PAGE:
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3 multimillion-dollar mansions are at risk of sliding into the Pacific



california erosion 2

Three mansions worth $12 million to $16 million in California are at risk of falling into the ocean after a post-storm landslide eroded cliffs in Dana Point. The story has sparked conversations about climate change and rising home insurance costs in the state.

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Three California homeowners are living on the edge after a landslide eroded the Orange County cliff supporting their multimillion-dollar homes.

Local news station ABC Los Angeles 7 broke the news on Monday after one of its helicopter pilots noticed several mansions dangerously close to falling off the cliff that lines Dana Point’s Scenic Drive. The station said the Orange County Fire Authority hadn’t received any calls about the incident until ABC7 called for comment.

Meanwhile, Dana Point City Manager Mike Killebrew told ABC7 and several other stations the homes — which cost $16 million, $13 million and $12.8 million respectively — are secure, despite several videos that seem to show otherwise.

“The city’s geotechnical engineer and a building sector went out the site to assess the situation, as well as talk with the homeowner who owns the residence and slope where the failure occurred,” Killebrew said. “Currently the city has confirmed that there is no imminent threat to that home.”

One homeowner told CBS KCAL he hadn’t received an evacuation notice; however, he didn’t clarify if he’d continue to stay in the home. “The house is fine. It’s not threatened,” Dr. Lewis Bruggeman said. “It will not be red-tagged.”

Although Bruggeman seemed to be confident in the City’s assessment of his home, other owners in the area feared another round of heavy rainstorms projected to hit Southern California over the weekend would bring disastrous consequences.

“I would be concerned if I lived in one of those homes,” Dana Point resident Jan Cocchiara told ABC7. “I don’t know if it’s because of all the development that the hill’s been compromised.”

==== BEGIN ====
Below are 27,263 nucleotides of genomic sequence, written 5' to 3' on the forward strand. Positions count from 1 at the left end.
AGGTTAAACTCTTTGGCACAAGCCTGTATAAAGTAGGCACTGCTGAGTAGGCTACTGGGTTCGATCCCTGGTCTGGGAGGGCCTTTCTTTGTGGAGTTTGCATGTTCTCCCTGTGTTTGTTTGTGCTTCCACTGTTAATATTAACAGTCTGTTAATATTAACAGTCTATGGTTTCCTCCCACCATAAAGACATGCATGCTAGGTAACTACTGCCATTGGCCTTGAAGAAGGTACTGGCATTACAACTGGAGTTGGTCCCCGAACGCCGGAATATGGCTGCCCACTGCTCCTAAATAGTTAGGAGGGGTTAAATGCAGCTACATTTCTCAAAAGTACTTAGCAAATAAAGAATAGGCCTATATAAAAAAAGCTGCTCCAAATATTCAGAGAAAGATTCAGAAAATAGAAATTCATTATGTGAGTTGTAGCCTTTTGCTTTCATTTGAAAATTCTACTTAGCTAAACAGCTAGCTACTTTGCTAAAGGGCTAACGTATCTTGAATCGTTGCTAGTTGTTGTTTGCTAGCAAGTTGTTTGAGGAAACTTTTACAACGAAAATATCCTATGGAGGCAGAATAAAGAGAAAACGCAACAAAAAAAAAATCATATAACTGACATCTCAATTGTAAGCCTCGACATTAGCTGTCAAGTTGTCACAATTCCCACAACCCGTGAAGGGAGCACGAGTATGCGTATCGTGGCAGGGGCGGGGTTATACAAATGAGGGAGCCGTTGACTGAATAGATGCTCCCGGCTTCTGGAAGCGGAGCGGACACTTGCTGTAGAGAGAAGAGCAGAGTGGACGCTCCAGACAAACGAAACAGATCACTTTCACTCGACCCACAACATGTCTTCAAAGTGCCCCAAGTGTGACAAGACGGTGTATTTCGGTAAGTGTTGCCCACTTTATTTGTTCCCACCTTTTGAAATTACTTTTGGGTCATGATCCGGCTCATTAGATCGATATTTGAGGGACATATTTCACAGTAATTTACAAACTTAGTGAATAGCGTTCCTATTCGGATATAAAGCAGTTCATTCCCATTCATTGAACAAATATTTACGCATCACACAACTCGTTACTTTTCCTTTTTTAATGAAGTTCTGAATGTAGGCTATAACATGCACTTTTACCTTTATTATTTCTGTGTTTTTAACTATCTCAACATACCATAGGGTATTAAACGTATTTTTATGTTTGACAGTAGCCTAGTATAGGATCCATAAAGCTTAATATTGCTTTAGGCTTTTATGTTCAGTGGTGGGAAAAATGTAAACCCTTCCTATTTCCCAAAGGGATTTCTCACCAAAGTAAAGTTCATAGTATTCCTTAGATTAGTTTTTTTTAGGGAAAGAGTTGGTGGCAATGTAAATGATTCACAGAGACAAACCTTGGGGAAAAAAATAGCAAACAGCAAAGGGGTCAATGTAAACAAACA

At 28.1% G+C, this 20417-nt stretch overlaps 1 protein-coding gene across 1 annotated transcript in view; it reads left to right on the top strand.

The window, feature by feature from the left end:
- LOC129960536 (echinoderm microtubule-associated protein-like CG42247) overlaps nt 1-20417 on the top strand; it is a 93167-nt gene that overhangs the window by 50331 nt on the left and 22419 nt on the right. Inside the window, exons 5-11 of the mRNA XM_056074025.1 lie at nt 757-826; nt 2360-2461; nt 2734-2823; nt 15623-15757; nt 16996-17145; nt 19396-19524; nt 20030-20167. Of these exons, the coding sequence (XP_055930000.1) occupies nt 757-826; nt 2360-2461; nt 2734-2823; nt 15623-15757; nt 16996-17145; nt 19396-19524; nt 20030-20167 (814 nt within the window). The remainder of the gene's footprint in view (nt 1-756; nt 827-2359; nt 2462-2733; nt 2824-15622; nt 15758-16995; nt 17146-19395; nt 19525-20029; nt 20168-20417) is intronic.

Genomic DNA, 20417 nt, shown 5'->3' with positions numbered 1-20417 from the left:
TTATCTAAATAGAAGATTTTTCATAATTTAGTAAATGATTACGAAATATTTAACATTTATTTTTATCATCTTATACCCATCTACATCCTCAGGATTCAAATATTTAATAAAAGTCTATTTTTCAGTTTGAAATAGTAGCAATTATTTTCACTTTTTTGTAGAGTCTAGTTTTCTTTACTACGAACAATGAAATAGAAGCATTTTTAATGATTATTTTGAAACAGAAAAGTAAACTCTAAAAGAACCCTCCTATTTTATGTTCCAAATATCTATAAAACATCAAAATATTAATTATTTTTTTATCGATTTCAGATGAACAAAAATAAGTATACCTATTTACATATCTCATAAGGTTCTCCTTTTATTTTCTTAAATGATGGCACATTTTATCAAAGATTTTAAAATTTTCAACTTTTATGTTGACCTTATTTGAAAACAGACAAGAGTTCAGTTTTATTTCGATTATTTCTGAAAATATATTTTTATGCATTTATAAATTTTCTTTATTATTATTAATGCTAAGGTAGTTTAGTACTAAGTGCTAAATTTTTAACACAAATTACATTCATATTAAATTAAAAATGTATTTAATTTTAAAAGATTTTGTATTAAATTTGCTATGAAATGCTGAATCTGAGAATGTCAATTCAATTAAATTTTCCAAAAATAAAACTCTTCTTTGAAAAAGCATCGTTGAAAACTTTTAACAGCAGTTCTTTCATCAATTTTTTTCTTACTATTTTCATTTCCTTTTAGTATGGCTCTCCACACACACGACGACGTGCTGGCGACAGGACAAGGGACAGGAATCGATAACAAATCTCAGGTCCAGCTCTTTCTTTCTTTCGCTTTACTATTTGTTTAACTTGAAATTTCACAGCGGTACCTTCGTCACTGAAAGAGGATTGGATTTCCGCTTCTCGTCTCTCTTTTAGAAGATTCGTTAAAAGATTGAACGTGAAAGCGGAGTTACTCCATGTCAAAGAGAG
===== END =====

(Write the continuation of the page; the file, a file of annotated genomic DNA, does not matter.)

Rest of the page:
“I’m not an engineer,” they said. “I don’t know what needs to be done [to stop the erosion], but apparently something is going to happen. I guess we’ll find out.”

The imperiled mansions have gone viral on X, the platform formerly known as Twitter, with more than 22 million users viewing ABC7’s video of the eroding hillside. While some commenters sent well-wishes, most people used their 280 characters to lambast the homeowners for paying millions to live on a cliff and theorize when “the big one” will send coastal California wading into the Pacific.

“My dad was from Long Beach [and] was a structural engineer,” wrote user @auntieamy90. “He warned people about building on what he called ‘greasy banks’ & this was back in the 70’s.”

Another swath of users lamented about the number of insurers leaving the state and what incidents like these mean for homeowners without millions in the bank.

“California will be cash only soon once the cost of property insurance makes mortgages impossible,” user @TonyBennett said.

The nation’s largest insurance companies have spent the past two years retreating from California homeowners, citing heightened climate risks and state regulations for the refusal to issue new policies. American International Group (AIG) and Chubb were among the first to begin sunsetting their coverage plans in 2022, followed by State Farm, Allstate, Farmers and AAA in 2023.

“It’s going to be a huge problem going forward with affecting affordability and desirability,” Chino-based Century 21 Select broker Shelinda Bryant told Inman last August. “Worse than that, you’re not only paying more money to have the insurance, the insurance you have is worse. It’s like you’re paying more for less. If something goes wrong, you have just a lot less coverage for everything.”

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